Literary Analysis of “Young Goodman Brown”
The Heroic Young Goodman Brown
Young Goodman Brown is a hero in the sense that he did not allow himself to give in to the evil deeds around him. The entire story is an allegory of commitment to goodness and faith. Goodman Brown’s abandonment of ‘Faith’, who in the story is his wife, to immerse himself into the world of devilry is a representation of how devotion to righteousness and a strong character, like that of Goodman Brown, cannot be easily shaken by overarching wickedness. In the story, the ‘shadow of sin’ descends on Brown and Faith (Wright 237). The ribbon indicates that, unlike Brown, Faith has surrendered to the devil’s enticements. In spite of his opposition to the ceremony in the forest, Brown is finally introduced to the devil that prowls within the village dwellers he has thought he is all too familiar with (Dobie 32).
Even though he opposes the devil to some extent, in the story nature and sin are connected (Hawthorne 28):
Verse after verse was sung, and still the chorus of the desert swelled between, like the deepest tone of might organ. And, with the final peal of that dreadful anthem, there came a sound, as if the roaring wind, the rushing streams, the howling beasts, and every other voice of the unconverted wilderness, were mingling and according with the voice of guilty man, in homage to the prince of all.
This idea suggests that the devil that challenges Brown’s faith is deeply rooted and all over the place, hence showing how difficult it is to resist the devil. But Brown is able to fight off the devil, even though he himself and Faith is lured to the ceremony. He sacrificed his love for his wife and good relationship with the villagers all for the sake of being ‘righteous’. Only a tough, heroic character can overcome such adversity.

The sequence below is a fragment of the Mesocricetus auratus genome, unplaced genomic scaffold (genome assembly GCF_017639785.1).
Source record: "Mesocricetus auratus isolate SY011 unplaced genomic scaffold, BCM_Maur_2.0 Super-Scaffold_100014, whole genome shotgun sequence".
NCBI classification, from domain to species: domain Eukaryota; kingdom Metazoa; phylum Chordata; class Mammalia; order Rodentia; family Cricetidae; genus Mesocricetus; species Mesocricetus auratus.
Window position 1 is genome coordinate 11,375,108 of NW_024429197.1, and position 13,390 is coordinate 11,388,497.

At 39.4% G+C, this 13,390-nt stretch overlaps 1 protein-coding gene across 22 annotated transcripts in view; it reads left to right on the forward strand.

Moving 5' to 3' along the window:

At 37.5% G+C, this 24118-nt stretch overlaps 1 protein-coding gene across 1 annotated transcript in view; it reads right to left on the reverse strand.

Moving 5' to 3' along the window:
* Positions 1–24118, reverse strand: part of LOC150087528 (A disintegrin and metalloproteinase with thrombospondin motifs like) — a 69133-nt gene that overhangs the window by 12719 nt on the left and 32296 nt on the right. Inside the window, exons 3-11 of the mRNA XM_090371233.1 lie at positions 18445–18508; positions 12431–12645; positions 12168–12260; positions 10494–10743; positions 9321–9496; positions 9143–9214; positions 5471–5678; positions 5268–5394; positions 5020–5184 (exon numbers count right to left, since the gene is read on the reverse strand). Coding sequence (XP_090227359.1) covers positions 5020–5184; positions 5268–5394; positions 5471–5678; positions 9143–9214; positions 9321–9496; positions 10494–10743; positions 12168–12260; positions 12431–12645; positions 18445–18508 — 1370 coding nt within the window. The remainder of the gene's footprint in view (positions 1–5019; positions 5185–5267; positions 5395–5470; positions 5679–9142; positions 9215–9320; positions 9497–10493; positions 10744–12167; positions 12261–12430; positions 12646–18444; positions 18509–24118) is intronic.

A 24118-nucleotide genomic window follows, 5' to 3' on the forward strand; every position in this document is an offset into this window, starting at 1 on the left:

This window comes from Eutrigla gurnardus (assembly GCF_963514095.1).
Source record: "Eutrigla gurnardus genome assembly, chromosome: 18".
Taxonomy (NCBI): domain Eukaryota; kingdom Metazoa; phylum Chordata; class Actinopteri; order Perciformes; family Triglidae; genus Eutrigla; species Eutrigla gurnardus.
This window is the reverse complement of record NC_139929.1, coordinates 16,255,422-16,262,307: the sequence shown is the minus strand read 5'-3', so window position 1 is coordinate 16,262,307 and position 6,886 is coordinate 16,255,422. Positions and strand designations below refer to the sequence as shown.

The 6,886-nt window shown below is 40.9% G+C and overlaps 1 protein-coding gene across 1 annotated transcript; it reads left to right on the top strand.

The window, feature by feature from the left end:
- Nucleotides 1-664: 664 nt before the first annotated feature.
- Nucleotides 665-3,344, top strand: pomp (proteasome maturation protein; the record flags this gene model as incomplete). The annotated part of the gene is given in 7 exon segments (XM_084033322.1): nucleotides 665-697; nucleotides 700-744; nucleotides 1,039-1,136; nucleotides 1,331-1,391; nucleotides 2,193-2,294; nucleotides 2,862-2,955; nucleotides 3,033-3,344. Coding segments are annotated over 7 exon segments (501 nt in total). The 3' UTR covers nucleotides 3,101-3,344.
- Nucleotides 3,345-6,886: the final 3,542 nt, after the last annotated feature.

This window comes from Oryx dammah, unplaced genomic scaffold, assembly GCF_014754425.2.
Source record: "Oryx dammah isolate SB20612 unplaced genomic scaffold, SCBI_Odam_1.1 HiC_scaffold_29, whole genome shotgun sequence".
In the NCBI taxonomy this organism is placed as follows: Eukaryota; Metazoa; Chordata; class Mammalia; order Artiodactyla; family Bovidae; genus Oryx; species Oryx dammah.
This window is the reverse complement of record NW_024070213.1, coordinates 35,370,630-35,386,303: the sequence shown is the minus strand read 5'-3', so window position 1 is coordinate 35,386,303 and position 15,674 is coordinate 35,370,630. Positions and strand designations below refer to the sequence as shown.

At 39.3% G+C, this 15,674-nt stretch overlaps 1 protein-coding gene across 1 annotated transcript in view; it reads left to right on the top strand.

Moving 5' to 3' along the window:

At the meeting, Brown sees images of all the icons of power, influence, and piety in Salem village, as the demon proclaims (Crowley 305): “There… are all whom you have reverenced from youth. Ye deemed them holier than yourselves, and shrank from your own sin, contrasting it with their lives of righteousness and prayerful aspiration” (Hawthorne 30). The demon further declares, “here they are in all my worshipping assembly. This night it shall be granted you to know their secret deeds: how hoary-bearded elders of the church have whispered wanton words to the young maids of their households; how many a woman, eager for widows’ weeds, has given her husband a drink at bedtime and let him sleep his last sleep in her bosom” (Hawthorne 30). All these passages point to the reality that only Brown, among the villagers, has been able to defy the powerful temptation of the devil, which even the holiest of the villagers have failed to resist.
However, in the process of fighting off the devil, Brown is slowly succumbing into ‘the gloom’, which in the end totally engulfed him as he ultimately came out of the ceremony relatively unscathed by the devil’s invitation of conversion. But this ‘gloom’ is, in my personal opinion, the ultimate symbol of Brown’s heroic efforts to preserve his own righteousness.
Crowley, J. Donald. Nathaniel Hawthorne: The Critical Heritage. London: Routledge, 1997. Print.
Dobie, Ann. Theory into Practice: An Introduction to Literary Criticism. Mason, OH: Cengage Learning, 2011. Print.
Hawthorne, Nathaniel. Young Goodman Brown. New York: Wildside Press LLC, 2005. Print.
Wright, Sarah Bird. Critical Companion to Nathaniel Hawthorne: A Literary Reference to His Life and Work. New York: Infobase Publishing, 2009. Print.